Tony’s Game Corner


Anthony Issa
Games Editor

Cyberpunk is a great genre for making allegories to modern social oppression. There is vast potential for creative storytelling targeting authoritarianism, late-stage capitalism and systemic oppression. What I didn’t know is that you could tell a story centered around all of these topics and have it designed around a bartending sim with cute anime girls.

VA-11 HALL-A, produced by small Venezuelan team Sukeban Games, is a cyberpunk “drink-em up”. The game takes inspiration from anime such as Ghost in the Shell, and Bubblegum Crisis which have a retro 80’s cyberpunk aesthetic. You play as Jill, a bartender working at the VA-11 HALL-A, a small, dinky bar in the middle of Glitch city. The city is filled with corrupt officials, mega corporations buying out media companies, heavy protests against the state, sex working robots, and hackers trying to take over the underbellies of the city. While on shifts, Jill will encounter a wide set of odd characters who enter VA-11 HALL-A seeking to drink their sorrows away or just chat.
The gameplay is rather simple in concept. As Jill works, customers will come up to the bar for drinks. The player will have to use 5 ingredients (Adelhyde, Bronson Extract, Powdered Delta, Flanergride, and Karmotrine) to create a wide array of futuristic alcoholic concoctions. If you please the customer, they will talk to you longer, if you don’t you will miss out on story tidbits and get a lower tip. There isn’t much of a risk to messing up as the game is more story focused. Every customer has their own mini character arc that will develop over the course of shifts. Messing up drinks or getting creative results will only change how the story progresses but there is no such thing a bad path.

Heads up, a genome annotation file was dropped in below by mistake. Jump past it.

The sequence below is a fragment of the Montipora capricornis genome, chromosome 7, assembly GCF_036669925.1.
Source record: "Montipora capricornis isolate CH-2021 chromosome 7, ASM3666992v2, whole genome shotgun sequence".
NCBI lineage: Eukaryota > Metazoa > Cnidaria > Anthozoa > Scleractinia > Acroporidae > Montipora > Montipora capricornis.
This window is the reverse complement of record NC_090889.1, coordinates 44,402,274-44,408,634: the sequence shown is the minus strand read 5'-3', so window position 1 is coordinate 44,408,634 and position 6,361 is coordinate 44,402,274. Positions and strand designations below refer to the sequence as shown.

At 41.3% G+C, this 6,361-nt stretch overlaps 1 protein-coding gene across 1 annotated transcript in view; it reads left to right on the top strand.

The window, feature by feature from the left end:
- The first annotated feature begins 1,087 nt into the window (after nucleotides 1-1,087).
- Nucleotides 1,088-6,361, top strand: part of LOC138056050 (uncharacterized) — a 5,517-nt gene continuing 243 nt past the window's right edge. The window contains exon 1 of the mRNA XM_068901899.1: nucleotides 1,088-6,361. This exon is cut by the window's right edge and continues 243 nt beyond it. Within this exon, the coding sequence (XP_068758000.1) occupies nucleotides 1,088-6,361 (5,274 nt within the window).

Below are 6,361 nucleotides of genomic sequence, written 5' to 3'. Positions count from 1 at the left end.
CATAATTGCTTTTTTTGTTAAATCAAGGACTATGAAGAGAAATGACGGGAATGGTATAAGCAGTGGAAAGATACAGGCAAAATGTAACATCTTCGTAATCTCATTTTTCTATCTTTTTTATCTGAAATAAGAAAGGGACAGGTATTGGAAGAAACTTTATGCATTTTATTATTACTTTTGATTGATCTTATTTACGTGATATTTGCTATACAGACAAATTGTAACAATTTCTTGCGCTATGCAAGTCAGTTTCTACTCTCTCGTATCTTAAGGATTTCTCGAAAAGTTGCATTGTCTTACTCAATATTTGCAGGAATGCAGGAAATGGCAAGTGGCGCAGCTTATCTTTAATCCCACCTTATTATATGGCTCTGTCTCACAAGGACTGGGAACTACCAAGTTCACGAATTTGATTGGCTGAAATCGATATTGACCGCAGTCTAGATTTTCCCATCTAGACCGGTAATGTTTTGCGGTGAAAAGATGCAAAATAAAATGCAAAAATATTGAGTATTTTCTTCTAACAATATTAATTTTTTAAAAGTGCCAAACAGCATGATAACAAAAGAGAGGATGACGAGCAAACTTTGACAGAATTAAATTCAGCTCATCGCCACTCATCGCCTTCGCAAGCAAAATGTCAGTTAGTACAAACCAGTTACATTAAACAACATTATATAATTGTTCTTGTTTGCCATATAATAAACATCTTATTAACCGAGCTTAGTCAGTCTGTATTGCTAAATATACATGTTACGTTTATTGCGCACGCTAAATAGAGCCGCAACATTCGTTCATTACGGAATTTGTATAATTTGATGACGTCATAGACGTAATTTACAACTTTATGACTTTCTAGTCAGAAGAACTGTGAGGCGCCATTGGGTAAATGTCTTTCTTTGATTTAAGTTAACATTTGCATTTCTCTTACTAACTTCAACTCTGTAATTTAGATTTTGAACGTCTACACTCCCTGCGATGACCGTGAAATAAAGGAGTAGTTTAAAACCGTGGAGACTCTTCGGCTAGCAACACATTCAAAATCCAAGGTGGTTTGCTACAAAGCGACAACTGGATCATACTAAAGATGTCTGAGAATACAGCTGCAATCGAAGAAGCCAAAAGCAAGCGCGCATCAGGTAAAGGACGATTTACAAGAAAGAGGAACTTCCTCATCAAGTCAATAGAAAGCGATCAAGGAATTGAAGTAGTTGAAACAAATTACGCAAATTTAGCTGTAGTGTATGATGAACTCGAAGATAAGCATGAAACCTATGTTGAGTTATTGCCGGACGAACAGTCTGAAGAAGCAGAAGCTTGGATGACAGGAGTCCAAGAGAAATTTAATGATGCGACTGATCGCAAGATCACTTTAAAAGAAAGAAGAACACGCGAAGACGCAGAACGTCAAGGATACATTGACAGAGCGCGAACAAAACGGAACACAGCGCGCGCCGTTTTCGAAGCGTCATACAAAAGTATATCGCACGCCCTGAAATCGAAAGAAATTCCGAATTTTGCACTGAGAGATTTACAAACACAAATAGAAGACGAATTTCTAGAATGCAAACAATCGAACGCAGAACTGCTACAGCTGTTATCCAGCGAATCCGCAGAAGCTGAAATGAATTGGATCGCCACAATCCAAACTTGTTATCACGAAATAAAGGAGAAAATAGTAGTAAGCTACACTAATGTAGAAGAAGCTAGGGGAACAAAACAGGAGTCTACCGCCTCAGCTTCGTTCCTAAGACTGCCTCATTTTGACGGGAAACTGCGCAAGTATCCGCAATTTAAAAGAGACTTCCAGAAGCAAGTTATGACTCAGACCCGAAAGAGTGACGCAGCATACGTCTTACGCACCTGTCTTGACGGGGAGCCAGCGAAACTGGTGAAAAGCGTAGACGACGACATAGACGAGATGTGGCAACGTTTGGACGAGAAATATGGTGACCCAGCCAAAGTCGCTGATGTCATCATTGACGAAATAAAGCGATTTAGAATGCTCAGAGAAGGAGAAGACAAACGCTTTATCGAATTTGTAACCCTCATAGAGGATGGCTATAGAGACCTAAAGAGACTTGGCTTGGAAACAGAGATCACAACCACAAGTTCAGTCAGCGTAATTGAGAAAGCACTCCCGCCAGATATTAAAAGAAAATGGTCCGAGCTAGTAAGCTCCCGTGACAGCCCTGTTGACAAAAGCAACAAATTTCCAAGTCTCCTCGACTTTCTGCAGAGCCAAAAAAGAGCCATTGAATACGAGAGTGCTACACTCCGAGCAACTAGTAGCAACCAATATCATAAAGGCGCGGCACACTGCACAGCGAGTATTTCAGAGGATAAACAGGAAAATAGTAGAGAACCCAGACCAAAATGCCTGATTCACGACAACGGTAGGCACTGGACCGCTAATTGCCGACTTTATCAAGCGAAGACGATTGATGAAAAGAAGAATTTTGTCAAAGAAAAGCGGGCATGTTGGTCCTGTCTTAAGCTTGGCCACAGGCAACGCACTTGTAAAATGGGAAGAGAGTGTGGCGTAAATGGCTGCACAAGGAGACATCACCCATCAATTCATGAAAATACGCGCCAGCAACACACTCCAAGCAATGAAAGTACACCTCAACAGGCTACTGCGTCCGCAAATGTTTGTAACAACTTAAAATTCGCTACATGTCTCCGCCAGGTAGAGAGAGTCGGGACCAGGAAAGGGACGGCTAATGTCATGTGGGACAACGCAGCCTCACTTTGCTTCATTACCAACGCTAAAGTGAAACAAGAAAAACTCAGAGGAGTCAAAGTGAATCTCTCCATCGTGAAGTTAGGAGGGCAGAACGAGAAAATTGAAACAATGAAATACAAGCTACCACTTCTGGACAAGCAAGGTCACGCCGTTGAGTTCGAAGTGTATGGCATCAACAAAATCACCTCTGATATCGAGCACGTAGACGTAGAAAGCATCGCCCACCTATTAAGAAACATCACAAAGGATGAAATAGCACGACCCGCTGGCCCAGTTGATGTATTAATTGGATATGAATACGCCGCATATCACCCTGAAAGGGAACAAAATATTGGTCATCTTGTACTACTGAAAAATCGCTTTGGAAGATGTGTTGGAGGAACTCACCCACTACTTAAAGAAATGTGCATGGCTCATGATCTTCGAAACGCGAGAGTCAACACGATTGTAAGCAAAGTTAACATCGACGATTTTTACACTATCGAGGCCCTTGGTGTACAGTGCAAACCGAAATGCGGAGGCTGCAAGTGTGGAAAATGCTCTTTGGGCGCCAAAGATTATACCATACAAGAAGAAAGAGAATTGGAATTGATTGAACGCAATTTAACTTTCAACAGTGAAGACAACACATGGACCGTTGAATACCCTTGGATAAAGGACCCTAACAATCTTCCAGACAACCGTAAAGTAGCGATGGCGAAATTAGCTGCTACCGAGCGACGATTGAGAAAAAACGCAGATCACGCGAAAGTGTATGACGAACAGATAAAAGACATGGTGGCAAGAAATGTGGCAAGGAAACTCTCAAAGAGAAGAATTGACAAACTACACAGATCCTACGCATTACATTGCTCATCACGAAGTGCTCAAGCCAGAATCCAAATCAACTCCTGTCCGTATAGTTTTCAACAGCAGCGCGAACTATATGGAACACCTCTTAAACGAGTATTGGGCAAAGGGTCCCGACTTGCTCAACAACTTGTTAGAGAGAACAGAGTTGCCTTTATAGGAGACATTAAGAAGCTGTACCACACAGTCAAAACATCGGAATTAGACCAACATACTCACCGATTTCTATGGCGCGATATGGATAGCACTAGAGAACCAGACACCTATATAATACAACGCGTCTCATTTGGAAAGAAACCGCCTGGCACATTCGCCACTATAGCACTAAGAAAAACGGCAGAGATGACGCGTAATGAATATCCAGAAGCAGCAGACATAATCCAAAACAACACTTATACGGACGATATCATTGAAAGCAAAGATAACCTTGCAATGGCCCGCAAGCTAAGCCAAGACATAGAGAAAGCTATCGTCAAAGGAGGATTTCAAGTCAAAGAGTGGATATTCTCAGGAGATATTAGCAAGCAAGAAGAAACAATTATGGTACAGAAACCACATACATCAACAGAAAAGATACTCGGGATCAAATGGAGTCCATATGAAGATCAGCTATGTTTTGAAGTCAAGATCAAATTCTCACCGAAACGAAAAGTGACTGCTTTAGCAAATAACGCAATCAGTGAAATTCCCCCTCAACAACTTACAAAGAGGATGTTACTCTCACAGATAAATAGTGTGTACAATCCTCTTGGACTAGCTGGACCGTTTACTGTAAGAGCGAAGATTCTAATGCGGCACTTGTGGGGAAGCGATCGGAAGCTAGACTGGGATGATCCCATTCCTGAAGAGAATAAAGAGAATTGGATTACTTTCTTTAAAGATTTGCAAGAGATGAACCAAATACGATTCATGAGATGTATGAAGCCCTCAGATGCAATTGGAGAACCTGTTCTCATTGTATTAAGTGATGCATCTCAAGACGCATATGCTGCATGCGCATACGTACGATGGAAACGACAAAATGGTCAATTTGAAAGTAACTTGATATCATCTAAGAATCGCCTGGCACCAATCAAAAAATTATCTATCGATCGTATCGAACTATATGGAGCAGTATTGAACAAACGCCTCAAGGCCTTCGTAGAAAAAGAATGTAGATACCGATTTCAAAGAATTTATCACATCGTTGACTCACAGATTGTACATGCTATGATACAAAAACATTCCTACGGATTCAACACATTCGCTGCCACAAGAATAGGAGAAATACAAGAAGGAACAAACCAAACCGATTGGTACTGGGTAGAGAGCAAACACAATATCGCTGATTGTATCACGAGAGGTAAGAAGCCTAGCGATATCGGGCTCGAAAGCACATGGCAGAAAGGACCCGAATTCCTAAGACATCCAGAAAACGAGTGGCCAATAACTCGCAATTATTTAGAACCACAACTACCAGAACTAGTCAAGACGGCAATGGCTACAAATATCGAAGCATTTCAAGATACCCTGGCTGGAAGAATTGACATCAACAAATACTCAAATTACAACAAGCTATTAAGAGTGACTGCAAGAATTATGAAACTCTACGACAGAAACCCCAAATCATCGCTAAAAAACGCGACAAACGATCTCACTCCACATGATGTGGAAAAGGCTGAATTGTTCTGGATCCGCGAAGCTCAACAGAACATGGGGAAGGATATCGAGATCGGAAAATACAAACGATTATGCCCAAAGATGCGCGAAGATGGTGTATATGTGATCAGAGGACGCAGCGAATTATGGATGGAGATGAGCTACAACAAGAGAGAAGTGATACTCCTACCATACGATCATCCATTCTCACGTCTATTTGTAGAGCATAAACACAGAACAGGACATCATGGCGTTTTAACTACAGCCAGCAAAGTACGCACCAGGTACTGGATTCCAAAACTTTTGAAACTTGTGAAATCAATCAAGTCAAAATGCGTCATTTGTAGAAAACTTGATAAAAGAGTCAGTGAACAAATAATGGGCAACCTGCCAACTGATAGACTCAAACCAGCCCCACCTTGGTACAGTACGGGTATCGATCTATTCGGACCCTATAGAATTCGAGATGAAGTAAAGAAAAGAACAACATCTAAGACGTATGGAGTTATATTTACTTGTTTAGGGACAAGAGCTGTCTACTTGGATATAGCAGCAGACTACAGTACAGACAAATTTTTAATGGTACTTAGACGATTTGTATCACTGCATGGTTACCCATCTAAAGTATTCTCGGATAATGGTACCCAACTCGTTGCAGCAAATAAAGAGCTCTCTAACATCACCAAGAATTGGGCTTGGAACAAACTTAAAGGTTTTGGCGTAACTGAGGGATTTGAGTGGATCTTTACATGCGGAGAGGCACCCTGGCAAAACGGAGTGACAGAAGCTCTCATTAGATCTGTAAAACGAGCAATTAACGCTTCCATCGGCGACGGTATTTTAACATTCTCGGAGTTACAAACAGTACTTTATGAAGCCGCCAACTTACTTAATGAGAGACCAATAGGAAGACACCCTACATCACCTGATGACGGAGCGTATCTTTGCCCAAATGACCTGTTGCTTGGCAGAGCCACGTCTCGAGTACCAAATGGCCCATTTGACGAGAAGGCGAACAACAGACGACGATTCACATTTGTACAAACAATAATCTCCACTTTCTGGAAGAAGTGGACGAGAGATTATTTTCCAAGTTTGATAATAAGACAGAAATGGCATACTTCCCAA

Although not up-front, the game is in part a political allegory of the harsh lives of many Venezuelans, which the developers don’t shy away from expressing. From protests, to police brutality and the lack of food, a lot of the dialogue told by characters personally reflects the environment and day-to-day lives the developers have experienced in their country. This personal aspect of the writing gives a humanizing touch to the cyberpunk setting.

The developers decided to focus their game on a protagonist who has a small role in the universe they live in, rather than the one of an anti-hero trying to change society. The developers decided players would take the role of an average Joe living in this dystopia which also happens to take place during a tense time.

“The game’s recurring theme is ‘happiness in the middle of disaster,’ which is something I see in every Venezuelan: the determination, the burning desire to be happy even though this place keeps getting worse and worse.” (DenofGeek, Deconstructing VA-11 Hall-A’s Powerful Video Game Writing)

Overall, I really enjoyed this game. I’ve sunk in about 5 hours total but will try to make time to finish it. Supposedly the game can be finished in 10 hours which is a plus for me since I don’t have that much free times with College kicking me in the groin. Visual Novels tend to a be niche genre due to it being targeted to mostly otakus as well as being huge time sinks. However, VA-11 HALL-A is quite the unique indie gem that I think is accessible to any fan of sci-fi or good storytelling.

Originally Published in Bandersnatch Vol.49 Issue 09 on February 12th, 2020